Federici’s depiction of patriarchy, the state, and capitalism as interacting forces, together with her focus on relational, overlapping regimes of domination and their attendant systems of control, points the way toward a new way of understanding intertwined techniques and discourses of power in the international legal field. Capitalism’s reliance upon multiple types of exploitation, multiple forms of dispossession, and multiple kinds of subjects is visible in broader themes of international law. It is, for instance, visible in the overlapping dynamics of control that mark the history of colonial expansion, as well as the emergence in the nineteenth century of sovereign hierarchies and various legal mechanisms that ensure patterns of dominance, expansion, and accumulation in the international sphere.
An examination of the historical and contemporary role of international law in perpetuating these dynamics of oppression prompts us to address the specific processes whereby these categories are produced and reproduced in international law. Examples include norms surrounding marriage and the family, the production of the category of the temporary worker, and the illegal immigrant whose disenfranchisement is the necessary condition of their exploitation. Much the same can be said for trade, property, taxation policy, welfare and social security provision, inheritance rights, maternity benefits, and support for childcare (or the lack thereof). In the context of the gendered dynamics of globalization, we can examine the manner in which the devaluation of female labour has been facilitated by international institutions, notably the World Bank and International Monetary Fund, and through development initiatives such as micro-finance and poverty reduction strategies. Federici has also revealed the complicity of ostensibly neutral (and neutralizing) discourses such as development, especially when pursued with the stated objective of “female empowerment”, in glossing over the systemic nature of poverty and gendered oppression. These dynamics are ultimately predicated upon law’s power to create, sustain, and reproduce certain categories.
Usefully, Federici’s relational theory of subjectivity-formation also allows us to move beyond gender and race as fixed, stable categories, encouraging a new understanding that helps us detect more surreptitious gendered tropes and imaginaries in the structure of international legal practice and argumentation. One example is the set of narratives that surround humanitarian intervention. Indeed, as Konstantina Tzouvala has suggested, one of the glaring deficiencies in the socialist feminism proposed by B. S. Chimni is the absence of an explanation of how gender, race, class, and international law form an inter-related argumentative practice.(5)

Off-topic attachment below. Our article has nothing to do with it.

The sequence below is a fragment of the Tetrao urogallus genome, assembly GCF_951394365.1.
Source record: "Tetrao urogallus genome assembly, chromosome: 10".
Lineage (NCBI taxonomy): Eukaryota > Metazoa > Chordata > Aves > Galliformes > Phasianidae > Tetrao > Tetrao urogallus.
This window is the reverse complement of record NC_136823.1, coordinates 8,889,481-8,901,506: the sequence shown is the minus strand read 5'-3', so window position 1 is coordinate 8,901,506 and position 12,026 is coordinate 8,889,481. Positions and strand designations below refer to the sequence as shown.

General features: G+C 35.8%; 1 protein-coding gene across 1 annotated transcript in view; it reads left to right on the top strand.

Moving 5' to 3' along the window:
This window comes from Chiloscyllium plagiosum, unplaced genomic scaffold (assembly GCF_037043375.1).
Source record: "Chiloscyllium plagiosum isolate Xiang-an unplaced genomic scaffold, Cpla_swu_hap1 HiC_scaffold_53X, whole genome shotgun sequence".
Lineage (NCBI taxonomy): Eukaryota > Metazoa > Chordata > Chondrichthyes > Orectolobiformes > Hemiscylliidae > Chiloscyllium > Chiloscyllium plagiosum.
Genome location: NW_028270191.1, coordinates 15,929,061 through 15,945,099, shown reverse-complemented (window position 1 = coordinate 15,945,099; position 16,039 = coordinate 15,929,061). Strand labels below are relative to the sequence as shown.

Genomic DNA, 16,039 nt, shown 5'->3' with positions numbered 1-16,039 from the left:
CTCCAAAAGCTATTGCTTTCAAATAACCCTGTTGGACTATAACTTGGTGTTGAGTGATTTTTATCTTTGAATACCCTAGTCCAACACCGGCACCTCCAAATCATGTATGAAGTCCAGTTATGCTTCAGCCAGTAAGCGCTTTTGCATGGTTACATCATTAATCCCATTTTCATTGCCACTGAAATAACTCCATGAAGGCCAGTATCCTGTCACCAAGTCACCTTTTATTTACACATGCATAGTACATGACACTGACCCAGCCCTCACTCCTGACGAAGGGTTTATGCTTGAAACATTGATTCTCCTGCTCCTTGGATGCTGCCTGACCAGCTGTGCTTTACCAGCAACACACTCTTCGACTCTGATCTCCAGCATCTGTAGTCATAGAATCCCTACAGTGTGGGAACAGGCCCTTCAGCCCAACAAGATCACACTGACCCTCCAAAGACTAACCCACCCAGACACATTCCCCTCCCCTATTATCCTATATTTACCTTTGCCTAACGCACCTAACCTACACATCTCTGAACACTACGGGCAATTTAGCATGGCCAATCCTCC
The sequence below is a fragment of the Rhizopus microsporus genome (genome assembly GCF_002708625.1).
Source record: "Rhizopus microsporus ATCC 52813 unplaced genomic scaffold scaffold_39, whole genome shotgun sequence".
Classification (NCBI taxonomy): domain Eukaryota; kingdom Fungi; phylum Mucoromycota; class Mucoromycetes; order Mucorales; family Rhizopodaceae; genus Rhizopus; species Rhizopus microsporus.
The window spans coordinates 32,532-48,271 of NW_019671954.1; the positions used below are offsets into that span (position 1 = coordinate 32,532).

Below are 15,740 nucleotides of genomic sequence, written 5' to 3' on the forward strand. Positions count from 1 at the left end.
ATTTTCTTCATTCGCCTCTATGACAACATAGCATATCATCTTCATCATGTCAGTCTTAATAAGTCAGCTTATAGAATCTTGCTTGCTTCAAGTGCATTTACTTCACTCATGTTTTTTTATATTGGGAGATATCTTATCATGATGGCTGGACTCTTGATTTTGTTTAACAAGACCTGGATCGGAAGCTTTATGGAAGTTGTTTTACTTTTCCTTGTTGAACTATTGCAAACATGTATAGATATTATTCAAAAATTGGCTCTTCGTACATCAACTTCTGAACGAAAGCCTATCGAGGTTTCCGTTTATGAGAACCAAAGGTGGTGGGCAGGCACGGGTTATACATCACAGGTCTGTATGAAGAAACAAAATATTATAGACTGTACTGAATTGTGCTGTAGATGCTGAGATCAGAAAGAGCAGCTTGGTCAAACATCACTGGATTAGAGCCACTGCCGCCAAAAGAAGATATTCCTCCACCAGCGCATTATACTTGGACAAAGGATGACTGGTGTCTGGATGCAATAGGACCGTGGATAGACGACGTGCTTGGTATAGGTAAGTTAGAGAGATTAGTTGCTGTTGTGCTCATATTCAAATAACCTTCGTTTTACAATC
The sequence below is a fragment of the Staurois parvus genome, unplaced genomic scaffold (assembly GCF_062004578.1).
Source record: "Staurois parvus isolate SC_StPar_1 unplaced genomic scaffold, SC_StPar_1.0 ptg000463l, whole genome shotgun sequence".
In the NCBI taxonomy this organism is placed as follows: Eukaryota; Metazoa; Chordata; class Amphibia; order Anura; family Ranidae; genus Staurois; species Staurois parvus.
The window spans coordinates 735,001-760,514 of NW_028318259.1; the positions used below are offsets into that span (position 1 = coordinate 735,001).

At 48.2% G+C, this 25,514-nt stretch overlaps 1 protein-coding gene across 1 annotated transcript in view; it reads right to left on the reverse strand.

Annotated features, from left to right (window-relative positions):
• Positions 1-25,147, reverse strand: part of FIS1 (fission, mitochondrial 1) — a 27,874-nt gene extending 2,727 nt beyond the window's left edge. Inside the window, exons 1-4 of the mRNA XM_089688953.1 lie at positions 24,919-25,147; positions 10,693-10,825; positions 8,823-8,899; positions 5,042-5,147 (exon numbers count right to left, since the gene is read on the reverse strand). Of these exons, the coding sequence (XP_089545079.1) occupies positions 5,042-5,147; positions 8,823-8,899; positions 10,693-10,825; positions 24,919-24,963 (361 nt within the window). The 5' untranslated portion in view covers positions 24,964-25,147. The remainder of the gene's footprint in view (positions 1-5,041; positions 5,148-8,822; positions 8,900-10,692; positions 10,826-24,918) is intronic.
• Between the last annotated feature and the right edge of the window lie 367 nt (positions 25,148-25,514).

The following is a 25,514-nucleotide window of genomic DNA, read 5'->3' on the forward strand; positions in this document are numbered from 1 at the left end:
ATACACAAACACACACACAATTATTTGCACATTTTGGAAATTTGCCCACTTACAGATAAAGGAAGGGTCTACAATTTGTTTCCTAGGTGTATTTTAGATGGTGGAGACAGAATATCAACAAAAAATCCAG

Writing some ten years after David Schweickart lamented that analytical Marxism “remains a discourse of the brotherhood”(6), Iris Marion Young noted that,
[O]ur nascent historical research coupled with our feminist intuition tells us that the labor of women occupies a central place in any system of production, that the gender division is a basic axis of social structuration in all hitherto existing social formations, and that gender hierarchy serves as a pivotal element in most systems of social domination. If traditional Marxism has no theoretical place for such hypothesis, it is not merely an inadequate theory of women’s oppression, but also an inadequate theory of social relations, relations of production, and domination.(7)
Young’s defense of a “thoroughly feminist historical materialism”(8) is as relevant today as ever. While great in-roads have been made within materialist approaches to various disciplines, including international law, the continued tendency to marginalize issues of gender (along with issues of race and sexuality) greatly undermines the soundness of such critiques. In pointing to issues of social reproduction, racism, sexual control, servitude, imperialism, and control over women’s bodies and reproductive power in her account of primitive accumulation, Silvia Federici highlights issues that must occupy a prominent place in any materialist treatment of international law.
- ↩ Chandra Talpade Mohanthy, Feminism Without Borders: Decolonizing Theory, Practicing Solidarity (Durham: Duke University Press, 2003), 28.
- ↩ Daniela Tepe-Belfrage, Jill Steans, et al., “The New Materialism: Re-Claiming a Debate from a Feminist Perspective”, 40 (2016) Capital & Class 305, at 324.
- ↩ Silvia Federici, Revolution at Point Zero: Housework, Reproduction, and Feminist Struggle (Oakland: PM Press, 2012), 65–115.
- ↩ Ibid., 36.
- ↩ Konstantina Tzouvala, “Reading Chimni’s International Law and World Order: The Question of Feminism”, EJIL: Talk! (28 December 2017).
- ↩ David Schweickart, “Book Review of John Roemer, Analytical Marxism“, 97 (1987) Ethics 869, at 870
- ↩ Iris Marion Young, “Socialist Feminism and the Limits of the Dual Systems Theory”, in Rosemary Hennessy and Chrys Ingraham (eds), Materialist Feminism: A Reader in Class, Difference and Women’s Lives (New York: Routledge, 1997) 95, at 102.
- ↩ Ibid (original emphasis).